The Navy then asked Cmdr. Richard Marcinko, a hard-charging Vietnam veteran, to build a SEAL unit that could respond quickly to terrorist crises. The name itself was an attempt at Cold War disinformation: Only two SEAL teams existed at the time, but Commander Marcinko called the unit SEAL Team 6 hoping that Soviet analysts would overestimate the size of the force.
He flouted rules and fostered a maverick image for the unit. (Years after leaving the command, he was convicted of military contract fraud.) In his autobiography, “Rogue Warrior,” Commander Marcinko describes drinking together as important to SEAL Team 6’s solidarity; his recruiting interviews often amounted to boozy chats in a bar.
Officially, SEAL Team 6 does not exist. The unit performs some of the military’s most dangerous missions, those considered too risky for conventional troops.
Inside Team 6, there were initially two assault groups, called Blue and Gold, after the Navy colors. Blue used the Jolly Roger pirate flag as its insignia and early on earned the nickname “the Bad Boys in Blue,” for racking up drunken driving arrests, abusing narcotics and crashing rental cars on training exercises with near impunity.
Young officers sometimes were run out of Team 6 for trying to clean up what they perceived as a culture of recklessness. Adm. William H. McRaven, who rose to head the Special Operations Command and oversaw the Bin Laden raid, was pushed out of Team 6 and assigned to another SEAL team during the Marcinko era after complaining of difficulties in keeping his troops in line.
Ryan Zinke, a former Team 6 officer and now a Republican congressman from Montana, recalled an episode after a team training mission aboard a cruise liner in preparation for potential hostage rescues at the 1992 Summer Olympics in Barcelona, Spain. Mr. Zinke escorted an admiral to a bar in the ship’s lower level. “When we opened the door, it reminded me of ‘Pirates of the Caribbean,’” Mr. Zinke said, recalling that the admiral was appalled by the operators’ long hair, beards and earrings. “My Navy?” the admiral asked him. “These guys are in my Navy?”
That was the beginning of what Mr. Zinke referred to as “the great bloodletting,” when the Navy purged Team 6’s leadership to professionalize the force. Current and former Team 6 operators said the culture was different today. Members now tend to be better educated, more athletic, older and more mature — though some are still known for pushing limits.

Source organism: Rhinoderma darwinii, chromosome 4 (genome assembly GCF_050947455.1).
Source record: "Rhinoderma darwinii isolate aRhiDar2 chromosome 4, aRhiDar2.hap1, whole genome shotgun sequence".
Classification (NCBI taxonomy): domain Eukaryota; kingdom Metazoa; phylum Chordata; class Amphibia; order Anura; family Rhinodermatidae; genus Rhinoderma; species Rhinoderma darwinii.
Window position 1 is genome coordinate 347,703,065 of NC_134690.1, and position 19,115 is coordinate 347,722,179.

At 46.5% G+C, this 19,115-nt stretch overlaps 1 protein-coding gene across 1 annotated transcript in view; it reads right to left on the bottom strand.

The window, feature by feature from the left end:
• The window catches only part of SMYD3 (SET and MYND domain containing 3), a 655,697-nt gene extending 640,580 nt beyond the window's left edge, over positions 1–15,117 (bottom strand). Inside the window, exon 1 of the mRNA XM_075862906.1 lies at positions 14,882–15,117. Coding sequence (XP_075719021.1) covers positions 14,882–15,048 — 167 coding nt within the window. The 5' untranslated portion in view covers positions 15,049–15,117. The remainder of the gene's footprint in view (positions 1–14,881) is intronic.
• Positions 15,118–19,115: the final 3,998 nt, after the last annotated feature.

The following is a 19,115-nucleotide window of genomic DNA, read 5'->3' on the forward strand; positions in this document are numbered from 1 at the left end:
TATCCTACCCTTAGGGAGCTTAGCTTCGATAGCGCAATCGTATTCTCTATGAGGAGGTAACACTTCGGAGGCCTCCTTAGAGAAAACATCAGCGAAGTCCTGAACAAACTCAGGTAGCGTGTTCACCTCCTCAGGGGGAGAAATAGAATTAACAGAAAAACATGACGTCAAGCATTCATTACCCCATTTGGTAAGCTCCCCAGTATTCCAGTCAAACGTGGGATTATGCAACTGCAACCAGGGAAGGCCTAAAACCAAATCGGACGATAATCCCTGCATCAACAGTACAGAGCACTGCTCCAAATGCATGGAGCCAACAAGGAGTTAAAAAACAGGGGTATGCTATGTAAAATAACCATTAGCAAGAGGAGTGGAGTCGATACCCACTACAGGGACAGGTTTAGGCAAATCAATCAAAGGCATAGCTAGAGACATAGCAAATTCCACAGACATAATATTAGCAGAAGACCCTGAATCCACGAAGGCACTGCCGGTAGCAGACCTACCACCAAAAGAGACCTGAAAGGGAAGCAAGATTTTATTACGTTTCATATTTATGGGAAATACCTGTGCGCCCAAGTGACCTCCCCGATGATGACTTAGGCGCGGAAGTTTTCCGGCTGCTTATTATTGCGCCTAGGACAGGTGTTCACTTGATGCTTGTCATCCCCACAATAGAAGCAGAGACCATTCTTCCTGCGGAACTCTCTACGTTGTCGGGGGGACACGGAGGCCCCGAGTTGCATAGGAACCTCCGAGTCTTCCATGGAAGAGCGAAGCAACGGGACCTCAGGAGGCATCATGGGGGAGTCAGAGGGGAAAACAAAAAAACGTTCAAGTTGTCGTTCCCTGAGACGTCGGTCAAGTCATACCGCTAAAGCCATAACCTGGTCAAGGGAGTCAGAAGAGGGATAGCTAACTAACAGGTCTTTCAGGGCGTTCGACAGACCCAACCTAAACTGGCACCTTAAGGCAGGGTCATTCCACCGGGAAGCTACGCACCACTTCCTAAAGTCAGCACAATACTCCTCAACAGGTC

“I got kicked out of the Boy Scouts,” said one former officer. Most Team 6 SEALs, he added, “were like me.”
Delta Force members, who have a reputation for going by the book, often start out as regular infantry, then move up through the Army’s Ranger units and Special Forces teams before joining Delta. But SEAL Team 6 is more isolated from the rest of the Navy, with many of its men entering the brutal SEAL training pipeline from outside the military.
After several years on regular SEAL teams — the even-numbered ones based in Virginia Beach, the odd-numbered ones in San Diego, and a unit in Hawaii dedicated to mini-submarines — SEALs can try out for Team 6. Many are eager to get to the most elite unit, but about half of them wash out.
Officers rotate through Team 6, sometimes returning for several tours, but the enlisted SEALs typically stay far longer, giving them outsize influence. “A lot of the enlisted guys think that they really run the show,” said one former senior member. “That’s part of the Marcinko style.”
And they tend to swagger, critics and defenders say. While the other SEAL teams (called “white” or “vanilla” SEALs within the military) perform similar tasks, Team 6 pursues the highest value targets and takes on hostage rescues in combat zones. It also works more with the C.I.A. and does more clandestine missions outside war zones. Only Team 6 trains to chase after nuclear weapons that fall into the wrong hands.
Team 6’s role in the 2011 Bin Laden raid spawned a cottage industry of books and documentaries, leaving tight-lipped Delta Force troops rolling their eyes. Members of Team 6 are expected to honor a code of silence about their missions, and many current and former members fume that two of their own spoke out about their role in the Qaeda leader’s death. The men, Matt Bissonnette, author of two best sellers about his tenure at SEAL Team 6, and Robert O’Neill, who said in a television special that he had killed Bin Laden, are under investigation by the Naval Criminal Investigative Service over accusations that they revealed classified information.
Others have been quietly kicked out for drug use or quit over conflicts of interest involving military contractors or side jobs. The Navy reprimanded 11 current and former operators in 2012 for disclosing Team 6 tactics or handing over classified training films to help promote a computer game,“Medal of Honor: Warfighter.”
With multiple deployments over the last 13 years, few of the unit’s members are unscathed. About three dozen operators and support personnel have died on combat missions, according to a former senior team member. They include 15 Gold Squadron members and two bomb specialists who were killed in 2011 when a helicopter with the call sign Extortion 17 was shot down in Afghanistan, the most devastating day in Team 6 history.